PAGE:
You give the consumer the choice to keep the garments wearable vs. archival, what do you personally prefer and why?

I personally would prefer the archival; it will last longer and illustrates the concept behind the work. Also if I would be the consumer I would choose to keep it in the frame, because it’s definitely worth more money that way. It would be funny to take it out, though, because you would destroy an artwork in the process, which must be a great feeling.

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“Things are becoming more fluid, boundaries are blurry, and we are all decomposing into one big soup of everything. The practises that matter now are the ones that shape shift.”

Is the consumer’s choice more important than your intentions?

Absolutely. Once a work is finished I strongly feel it is out of my control and it starts living an independent life. It is like a child that is old enough to move out. I can’t have a say in what happens to it anymore. A different context signifies a different meaning.

How do you feel about people often mistaking textiles as a subset of fashion?

I can laugh about that actually. Because everyone who takes a second to reconsider this, would realise that without textiles there would be no such thing as fashion.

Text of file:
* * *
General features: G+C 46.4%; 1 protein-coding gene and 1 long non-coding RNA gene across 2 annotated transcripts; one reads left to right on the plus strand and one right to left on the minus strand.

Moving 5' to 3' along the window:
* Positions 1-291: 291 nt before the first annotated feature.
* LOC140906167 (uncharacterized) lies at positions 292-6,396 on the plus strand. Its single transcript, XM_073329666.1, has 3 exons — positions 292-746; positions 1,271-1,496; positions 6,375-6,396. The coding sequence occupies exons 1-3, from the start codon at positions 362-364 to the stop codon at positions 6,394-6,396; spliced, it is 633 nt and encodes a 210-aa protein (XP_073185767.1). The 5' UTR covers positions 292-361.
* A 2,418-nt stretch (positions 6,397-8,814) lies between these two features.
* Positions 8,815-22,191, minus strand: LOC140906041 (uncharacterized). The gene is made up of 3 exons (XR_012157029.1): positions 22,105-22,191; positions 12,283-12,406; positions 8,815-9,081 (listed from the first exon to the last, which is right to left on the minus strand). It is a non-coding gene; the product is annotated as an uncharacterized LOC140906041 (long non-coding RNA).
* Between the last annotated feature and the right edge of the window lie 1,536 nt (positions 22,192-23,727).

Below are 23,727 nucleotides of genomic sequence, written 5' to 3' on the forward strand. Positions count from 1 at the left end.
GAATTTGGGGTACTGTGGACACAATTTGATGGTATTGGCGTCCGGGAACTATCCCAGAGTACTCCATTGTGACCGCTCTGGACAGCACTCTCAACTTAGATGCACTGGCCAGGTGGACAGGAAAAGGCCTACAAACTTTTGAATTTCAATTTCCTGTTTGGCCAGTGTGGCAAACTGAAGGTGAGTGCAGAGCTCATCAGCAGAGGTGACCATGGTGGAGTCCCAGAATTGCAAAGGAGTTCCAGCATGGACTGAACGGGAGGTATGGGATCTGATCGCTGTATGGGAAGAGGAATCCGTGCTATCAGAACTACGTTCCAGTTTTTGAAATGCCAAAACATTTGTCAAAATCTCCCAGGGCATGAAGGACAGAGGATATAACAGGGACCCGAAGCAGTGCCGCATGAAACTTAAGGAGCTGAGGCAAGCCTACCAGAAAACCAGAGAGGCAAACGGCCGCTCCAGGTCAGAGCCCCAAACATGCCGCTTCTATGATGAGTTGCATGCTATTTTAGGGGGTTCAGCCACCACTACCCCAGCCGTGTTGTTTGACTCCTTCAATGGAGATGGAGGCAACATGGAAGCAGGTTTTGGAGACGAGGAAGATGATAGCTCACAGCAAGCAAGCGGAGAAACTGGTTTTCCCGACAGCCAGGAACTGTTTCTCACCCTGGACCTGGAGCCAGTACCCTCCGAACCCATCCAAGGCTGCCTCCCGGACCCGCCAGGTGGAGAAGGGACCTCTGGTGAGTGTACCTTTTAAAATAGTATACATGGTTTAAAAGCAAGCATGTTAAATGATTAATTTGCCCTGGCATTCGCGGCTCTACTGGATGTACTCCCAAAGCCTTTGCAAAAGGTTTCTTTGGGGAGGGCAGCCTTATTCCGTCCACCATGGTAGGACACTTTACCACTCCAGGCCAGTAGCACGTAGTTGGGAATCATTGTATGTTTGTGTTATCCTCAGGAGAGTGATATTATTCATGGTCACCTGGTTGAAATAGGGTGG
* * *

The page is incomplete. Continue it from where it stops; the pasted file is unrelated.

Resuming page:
What would you say sets your work apart from other textile designers?

My work process is very different from that of a ‘textile designer’. It has elements of everything in it: sometimes I work as a fine artist, sometimes as a textile designer and sometimes as a fashion designer. I am trying to construct my own understanding of what these things mean and not look at the provided standard by the industry.

Your work is quite multidisciplinary – would you want to continue working this way or specialise in one discipline in the future?

I definitely plan to pursue a multidisciplinary practise, I think I am going to radicalise being in-between even more. I think a lot of designers and artists think that it would make it easier for their careers to identify as only one and stick to it, but things are changing now. Things are becoming more fluid, boundaries are blurry, and we are all decomposing into one big soup of everything. The practises that matter now are the ones that shape shift. Institutions are crumbling, industries are being exposed, people don’t put up with shit anymore, so I feel like now is the ultimate time to formulate my own rules and live by them.

Words by Grace Ahn

All images courtesy of Hendrickje Schimmel